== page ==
Even seen as a bit dated, the film harkens back to a time in American History when the government was literally throwing people off their land just so they (the government) could have more and more room for agriculture and farming purposes. So, the Joad family like millions of other families in the midst of the Great Depression flees to California. They do this simply because they believe that work, not to mention a better life will be found there. However, once they arrive in California the Joads begin to see just how wrong they were with so many of their assumptions.
This has to be the definitive Henry Fonda film. Fonda plays Tom Joad with sort of an everyman type of quality. However, Fonda lost the Best Actor Oscar to James Stewart in The Philadelphia Story. The Grapes of Wrath received two statuettes that year, Best Supporting Actress for Jane Darwell's iconic portrayal of Ma Joad, the undeviating strength at the core of the Joad clan and Best Director for John Ford (his second Oscar after 1935's The Informer). The Grapes of Wrath was also nominated in the categories of Best Original Screenplay, Best Film Editing and Best Sound Recording, losing in all three instances. The film lost Best Picture to Alfred Hitchcock's Rebecca.
All in all, this is an important piece in a director's legacy of great films. John Ford would follow The Grapes of Wrath with Oscar wins for both 1941's How Green Was My Valley and 1952's The Quiet Man, not to mention what I consider his greatest film ever, 1956's The Searchers with John Wayne.
My rating: 2 and a half stars
Yes, it's a book I think we all had to read in a High school English
but that doesn't mean it's bad.
This movie was used in a sociology class I took in college, and I instantly fell in love with it. It's a great story, with a great cast. It's a bit dated in it's style, but it really overcomes it's shortcomings. Check it out!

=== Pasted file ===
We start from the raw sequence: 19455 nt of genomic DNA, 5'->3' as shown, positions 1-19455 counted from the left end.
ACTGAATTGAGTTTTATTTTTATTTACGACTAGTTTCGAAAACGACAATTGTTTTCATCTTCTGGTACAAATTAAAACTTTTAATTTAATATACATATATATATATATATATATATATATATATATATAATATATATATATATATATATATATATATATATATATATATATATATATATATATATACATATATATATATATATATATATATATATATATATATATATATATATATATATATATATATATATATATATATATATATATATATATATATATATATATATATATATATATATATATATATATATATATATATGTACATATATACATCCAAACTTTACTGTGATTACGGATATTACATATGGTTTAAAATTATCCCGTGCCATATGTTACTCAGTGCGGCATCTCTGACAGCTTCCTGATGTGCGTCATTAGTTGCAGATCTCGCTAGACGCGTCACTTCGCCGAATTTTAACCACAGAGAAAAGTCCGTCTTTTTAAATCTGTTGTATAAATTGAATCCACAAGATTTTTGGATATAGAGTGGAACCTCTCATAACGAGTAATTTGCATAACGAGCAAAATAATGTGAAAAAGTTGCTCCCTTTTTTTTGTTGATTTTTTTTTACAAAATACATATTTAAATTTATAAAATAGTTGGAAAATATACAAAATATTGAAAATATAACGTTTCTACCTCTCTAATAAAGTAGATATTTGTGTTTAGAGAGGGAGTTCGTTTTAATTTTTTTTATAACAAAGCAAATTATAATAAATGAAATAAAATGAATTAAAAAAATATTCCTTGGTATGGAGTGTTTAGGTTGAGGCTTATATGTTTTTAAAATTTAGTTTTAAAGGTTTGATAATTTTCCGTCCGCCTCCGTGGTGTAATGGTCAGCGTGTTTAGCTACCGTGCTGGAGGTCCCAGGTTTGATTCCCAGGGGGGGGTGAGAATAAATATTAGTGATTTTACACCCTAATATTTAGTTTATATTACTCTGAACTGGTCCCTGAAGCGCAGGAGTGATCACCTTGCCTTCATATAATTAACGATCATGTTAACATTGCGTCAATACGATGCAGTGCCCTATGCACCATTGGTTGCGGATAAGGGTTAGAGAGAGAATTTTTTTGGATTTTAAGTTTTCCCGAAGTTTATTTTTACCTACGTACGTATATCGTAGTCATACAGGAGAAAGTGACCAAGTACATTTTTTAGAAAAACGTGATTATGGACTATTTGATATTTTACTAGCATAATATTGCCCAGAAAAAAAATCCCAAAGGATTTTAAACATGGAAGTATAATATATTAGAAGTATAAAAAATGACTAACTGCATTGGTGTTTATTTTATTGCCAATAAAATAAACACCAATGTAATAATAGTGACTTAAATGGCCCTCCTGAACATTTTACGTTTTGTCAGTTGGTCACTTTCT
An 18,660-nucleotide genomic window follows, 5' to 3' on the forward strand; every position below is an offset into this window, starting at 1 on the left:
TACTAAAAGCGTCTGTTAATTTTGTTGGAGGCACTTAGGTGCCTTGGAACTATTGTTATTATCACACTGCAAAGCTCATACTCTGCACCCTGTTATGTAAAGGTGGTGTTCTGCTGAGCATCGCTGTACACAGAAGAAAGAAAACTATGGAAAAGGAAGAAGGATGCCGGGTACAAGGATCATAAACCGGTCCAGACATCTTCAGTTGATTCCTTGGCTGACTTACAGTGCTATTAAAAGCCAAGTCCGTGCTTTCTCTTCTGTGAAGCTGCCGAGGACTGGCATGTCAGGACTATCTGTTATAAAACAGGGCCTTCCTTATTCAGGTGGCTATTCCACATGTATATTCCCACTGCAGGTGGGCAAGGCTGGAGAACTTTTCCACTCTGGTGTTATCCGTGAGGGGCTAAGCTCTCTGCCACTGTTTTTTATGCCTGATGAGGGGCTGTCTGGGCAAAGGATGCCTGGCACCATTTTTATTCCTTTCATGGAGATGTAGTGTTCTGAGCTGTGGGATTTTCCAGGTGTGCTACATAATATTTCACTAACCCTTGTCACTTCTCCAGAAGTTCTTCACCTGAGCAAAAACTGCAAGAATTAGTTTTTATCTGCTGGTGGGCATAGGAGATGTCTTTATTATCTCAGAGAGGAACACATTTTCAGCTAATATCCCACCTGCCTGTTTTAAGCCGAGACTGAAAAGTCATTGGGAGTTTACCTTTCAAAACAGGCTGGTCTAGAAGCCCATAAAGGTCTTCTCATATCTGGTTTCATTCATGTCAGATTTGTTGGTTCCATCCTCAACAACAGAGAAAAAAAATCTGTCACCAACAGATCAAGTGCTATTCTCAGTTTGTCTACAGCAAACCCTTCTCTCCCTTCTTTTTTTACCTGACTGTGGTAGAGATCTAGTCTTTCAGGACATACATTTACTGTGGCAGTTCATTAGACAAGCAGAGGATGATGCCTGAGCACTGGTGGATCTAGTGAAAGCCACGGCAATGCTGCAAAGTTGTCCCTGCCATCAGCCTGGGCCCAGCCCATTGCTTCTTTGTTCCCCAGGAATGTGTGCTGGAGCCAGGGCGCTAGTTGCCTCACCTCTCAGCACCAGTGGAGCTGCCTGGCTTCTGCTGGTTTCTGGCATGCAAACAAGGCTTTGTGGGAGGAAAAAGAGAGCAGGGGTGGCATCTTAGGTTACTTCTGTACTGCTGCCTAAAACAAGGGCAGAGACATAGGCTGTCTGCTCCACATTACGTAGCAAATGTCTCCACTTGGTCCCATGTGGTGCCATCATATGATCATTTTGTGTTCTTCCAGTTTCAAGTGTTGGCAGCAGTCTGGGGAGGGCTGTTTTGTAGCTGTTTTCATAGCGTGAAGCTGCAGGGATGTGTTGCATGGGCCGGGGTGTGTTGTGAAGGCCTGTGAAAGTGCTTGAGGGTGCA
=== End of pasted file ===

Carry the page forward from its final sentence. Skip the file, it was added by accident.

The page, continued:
It was Fonda's alliance with John Ford that enabled him to kick start his career in superstardom status. John Ford, as he did with John Wayne, seemed to lift Fonda's career to another level by documenting the story of the American west on screen. It's not surprising that Fonda, Wayne, and even James Stewart paid a tribute to him in a documentary in the 60's.
Henry Fonda at his absolute best as paroled "Young Tom Joad" 60 years ago.
A classic. A classic tale of the American style caste system - the wealthy
attempting to remain so. And the masses driven from Oklahoma to what is
believed to be a "Promised Land" in search of greener pastures. Yet finding
only continued class struggle more so than was EVER to be found in
Oklahoma. As stated - poverty and laziness being automatically synonymous.
ABSOLUTELY NOT TRUE! I would highly recommend "Grapes of Wrath" for those who are inclined to believe so.
The leitmotifs in both the cinematography and the film score are second to none. For a nonfictional depiction of this era, see _The Plow that Broke the Plains_, 1936, a USDA documentary which attempted to explain the Dustbowl to its embattled victims. Even more than _Triumph of the Will_, it served as THE model for American documentary filmmakers for several decades thereafter.
The look of this movie feels real. It's like looking at actual photographs
of people during the Depression and there are scenes of great emotional
intensity because of this authentic strength. The film often casts a magic
spell. But then the actors start staring off into space and making their
weepy speeches and the spell is broken and it's just another movie
melodrama. Jane Darwell can seem especially sappy.
The film is never boring, though. My favorite scene is where officials attempt to crash a dance party. John Ford really knows how to tell a story to build tension in both plot and character. The cinematographer Gregg Toland was at the top of his powers.
This is regularly regarded as one of the great movies but I think another Ford movie that was released the same year, The Long Voyage Home, is actually better. ***1/2 out of ****
After watching this movie many times on TV, we've been puzzled by the character named "Noah", played by Frank Sully. He is last seen with the men in the river after finally getting to California (he's playing with a toy boat). But that's the last time he's seen in the movie, with no explanation as to his disappearance from the movie from this point, and no reference made to him from this point onward. What happens to this character, and how and why does he just "disappear" without explanation?